• Fresh Views

    Reframing: One way to bring a fresh perspective

    Our key to transforming anything lies in our ability to reframe it.  – Marianne Williamson

    Reframe by definition means, “to look at, present, or think of in a new or different way or from a different perspective.”  We can change the way we look at something and consequently change how we experience it. Reframing is not simply “positive thinking” – it is different. It is a technique to help view a behavior or situation in a more positive context that allows recognizing and appreciating positive aspects of the situation. The facts remain the same, but a deliberate shift is made in how we see it. Reframing helps us to use whatever life hands us as opportunities to be taken advantage of and live life more fully, rather than problems to be avoided.

    Reframing a situation, idea, or belief can bring a fresh perspective. In illustration, this week Tami found herself at a dead standstill in bumper-to-bumper rush hour traffic. All she wanted was to just get home. Ever been there? The stress started to rise, until she intentionally made the decision to reframe the situation. Rather than focusing on the sea of red brake lights, and viewing the traffic jam as a stressful “problem,” she reframed it as an “opportunity.” An opportunity to pause after a stressful day. An opportunity to catch the dramatic sunset you see in the picture below. And an opportunity to gain a fresh perspective on her situation. “Problem” has a heavy quality to it, while “challenging” is energizing. Our energy can be affected by a simple change of word.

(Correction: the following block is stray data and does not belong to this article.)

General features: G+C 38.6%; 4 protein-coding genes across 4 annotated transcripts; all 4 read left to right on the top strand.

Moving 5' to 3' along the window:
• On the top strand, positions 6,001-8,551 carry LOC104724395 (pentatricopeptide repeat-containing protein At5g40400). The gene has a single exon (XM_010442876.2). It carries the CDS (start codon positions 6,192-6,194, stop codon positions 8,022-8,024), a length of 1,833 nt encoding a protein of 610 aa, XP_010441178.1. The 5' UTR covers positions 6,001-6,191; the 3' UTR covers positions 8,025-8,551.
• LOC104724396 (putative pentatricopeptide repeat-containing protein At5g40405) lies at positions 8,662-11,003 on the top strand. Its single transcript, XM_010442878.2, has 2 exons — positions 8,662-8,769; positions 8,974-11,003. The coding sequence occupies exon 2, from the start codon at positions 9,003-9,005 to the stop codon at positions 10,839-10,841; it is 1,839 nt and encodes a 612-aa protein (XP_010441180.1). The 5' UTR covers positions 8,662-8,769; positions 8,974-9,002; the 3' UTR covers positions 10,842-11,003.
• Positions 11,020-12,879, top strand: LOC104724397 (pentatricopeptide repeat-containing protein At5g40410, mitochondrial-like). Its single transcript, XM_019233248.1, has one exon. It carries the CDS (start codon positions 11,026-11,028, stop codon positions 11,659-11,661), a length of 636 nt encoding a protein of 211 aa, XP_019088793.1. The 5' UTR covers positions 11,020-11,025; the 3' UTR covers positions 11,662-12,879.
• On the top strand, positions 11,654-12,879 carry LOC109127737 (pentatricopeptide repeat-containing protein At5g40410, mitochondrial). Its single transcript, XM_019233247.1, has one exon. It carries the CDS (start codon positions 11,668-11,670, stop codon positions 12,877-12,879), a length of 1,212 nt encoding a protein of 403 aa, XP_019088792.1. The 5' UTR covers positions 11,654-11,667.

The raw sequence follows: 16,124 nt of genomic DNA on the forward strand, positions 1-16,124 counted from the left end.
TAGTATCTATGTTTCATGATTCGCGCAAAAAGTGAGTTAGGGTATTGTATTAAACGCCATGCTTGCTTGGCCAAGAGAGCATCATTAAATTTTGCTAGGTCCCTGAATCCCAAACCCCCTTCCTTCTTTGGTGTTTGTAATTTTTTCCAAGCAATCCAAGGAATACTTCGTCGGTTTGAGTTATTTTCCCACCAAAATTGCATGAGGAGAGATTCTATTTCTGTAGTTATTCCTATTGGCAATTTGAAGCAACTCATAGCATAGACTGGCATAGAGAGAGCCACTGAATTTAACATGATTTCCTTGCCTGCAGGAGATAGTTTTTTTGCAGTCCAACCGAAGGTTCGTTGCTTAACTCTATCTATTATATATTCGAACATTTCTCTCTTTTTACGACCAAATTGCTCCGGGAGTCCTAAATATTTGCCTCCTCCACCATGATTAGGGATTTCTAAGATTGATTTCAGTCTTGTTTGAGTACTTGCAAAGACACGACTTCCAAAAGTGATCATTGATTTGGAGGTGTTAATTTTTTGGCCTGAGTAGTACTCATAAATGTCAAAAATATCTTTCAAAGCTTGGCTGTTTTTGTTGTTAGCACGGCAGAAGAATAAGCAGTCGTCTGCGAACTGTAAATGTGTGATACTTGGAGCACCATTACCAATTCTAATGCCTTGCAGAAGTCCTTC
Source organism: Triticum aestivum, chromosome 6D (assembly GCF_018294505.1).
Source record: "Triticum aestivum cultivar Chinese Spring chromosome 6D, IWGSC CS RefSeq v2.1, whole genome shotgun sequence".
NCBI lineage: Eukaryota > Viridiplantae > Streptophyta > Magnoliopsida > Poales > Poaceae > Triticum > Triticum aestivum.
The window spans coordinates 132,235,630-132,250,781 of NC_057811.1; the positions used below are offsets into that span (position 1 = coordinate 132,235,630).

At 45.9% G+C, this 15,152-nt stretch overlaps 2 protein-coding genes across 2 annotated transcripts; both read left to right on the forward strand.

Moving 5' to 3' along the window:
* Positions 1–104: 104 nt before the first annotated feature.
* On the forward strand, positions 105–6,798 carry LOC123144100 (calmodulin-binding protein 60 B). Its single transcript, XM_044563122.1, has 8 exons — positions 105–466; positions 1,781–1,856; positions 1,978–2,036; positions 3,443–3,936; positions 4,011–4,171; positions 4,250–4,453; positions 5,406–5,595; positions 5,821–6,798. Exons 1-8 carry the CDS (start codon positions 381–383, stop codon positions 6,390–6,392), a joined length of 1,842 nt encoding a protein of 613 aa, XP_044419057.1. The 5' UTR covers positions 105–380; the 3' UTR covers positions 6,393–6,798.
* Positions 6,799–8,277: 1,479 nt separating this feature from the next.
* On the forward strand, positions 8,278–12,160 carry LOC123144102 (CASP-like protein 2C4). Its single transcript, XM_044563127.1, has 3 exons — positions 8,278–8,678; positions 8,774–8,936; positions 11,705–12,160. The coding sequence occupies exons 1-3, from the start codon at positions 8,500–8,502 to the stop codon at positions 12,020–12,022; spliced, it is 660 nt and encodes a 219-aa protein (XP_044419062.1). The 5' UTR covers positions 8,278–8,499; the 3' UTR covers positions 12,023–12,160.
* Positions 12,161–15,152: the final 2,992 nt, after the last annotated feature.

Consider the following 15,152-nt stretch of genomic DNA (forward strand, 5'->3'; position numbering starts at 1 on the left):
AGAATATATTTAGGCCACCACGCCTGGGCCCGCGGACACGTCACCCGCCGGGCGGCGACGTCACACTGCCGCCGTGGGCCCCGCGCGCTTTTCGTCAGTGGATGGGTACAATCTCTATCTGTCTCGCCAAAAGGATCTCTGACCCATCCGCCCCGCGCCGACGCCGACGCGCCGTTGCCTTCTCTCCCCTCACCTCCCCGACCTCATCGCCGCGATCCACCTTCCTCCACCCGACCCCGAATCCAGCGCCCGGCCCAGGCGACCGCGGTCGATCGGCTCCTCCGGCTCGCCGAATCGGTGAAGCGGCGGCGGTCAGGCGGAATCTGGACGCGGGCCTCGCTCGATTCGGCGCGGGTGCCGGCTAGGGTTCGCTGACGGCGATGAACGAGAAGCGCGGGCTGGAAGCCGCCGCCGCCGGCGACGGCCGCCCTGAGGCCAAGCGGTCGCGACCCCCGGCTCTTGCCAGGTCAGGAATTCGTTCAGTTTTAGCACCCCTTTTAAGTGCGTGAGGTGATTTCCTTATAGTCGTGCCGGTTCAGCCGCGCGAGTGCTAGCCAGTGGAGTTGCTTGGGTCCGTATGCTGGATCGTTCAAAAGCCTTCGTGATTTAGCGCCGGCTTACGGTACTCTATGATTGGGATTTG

By the way, what do you see in the clouds? Many have shared that they see a Phoenix, the mythical, magical bird that lives for several hundred years before it dies and is reborn from the ashes, to start a new, long life. Such powerful symbolism. Could reframing help you to start a new life, so to speak, with a fresh perspective?

    Reframing can even enable you to implement the ancient wisdom that says – you can’t always control what happens to you, but you can certainly control how you react to it. Beyond reframing a “problem” as an “opportunity” for change, here are a few other examples of reframing:

    • A “weakness” as a “strength”
    • A “demanding” person as an “assertive” person
    • “Unkindness” as “lack of understanding”
    • An “impossibility” as a “possibility”

    In reflecting on clients we’ve worked with over the years, a multitude of times we’ve heard them reframe a diabetes diagnosis from a “problem” to an “opportunity.” An opportunity to  eat healthy, be more active, or lose a few pounds. Some clients have new, close friends or even new jobs, because they have diabetes. Living with diabetes encouraged them to change their focus in life.  Looking at life through a positive reframe certainly doesn’t mean ignoring the stress and pain that life may bring, but it does help deal with the challenges by seeing them in a different light and from a fresh perspective. It transforms a less than desirable situation into a worthy purpose. Reframing gives you an opportunity to neutralize negative feelings and be more action-oriented.

    Reframing is a tool you already have in your tool belt. By implementing the powerful tool of reframing, we can find resources we didn’t realize we had, and continue to move forward becoming more resilient. We can be inspired to keep our attitude strong and hopeful. In closing, here are some characteristics of resilient people:

    • Awareness
    • Perseverance
    • Internal locus of control
    • Optimism
    • Support
    • Sense of humor
    • Perspective

    We’ll revisit reframing in January, and how to use this tool to make New Year’s Solutions (rather than New Year’s Resolutions).

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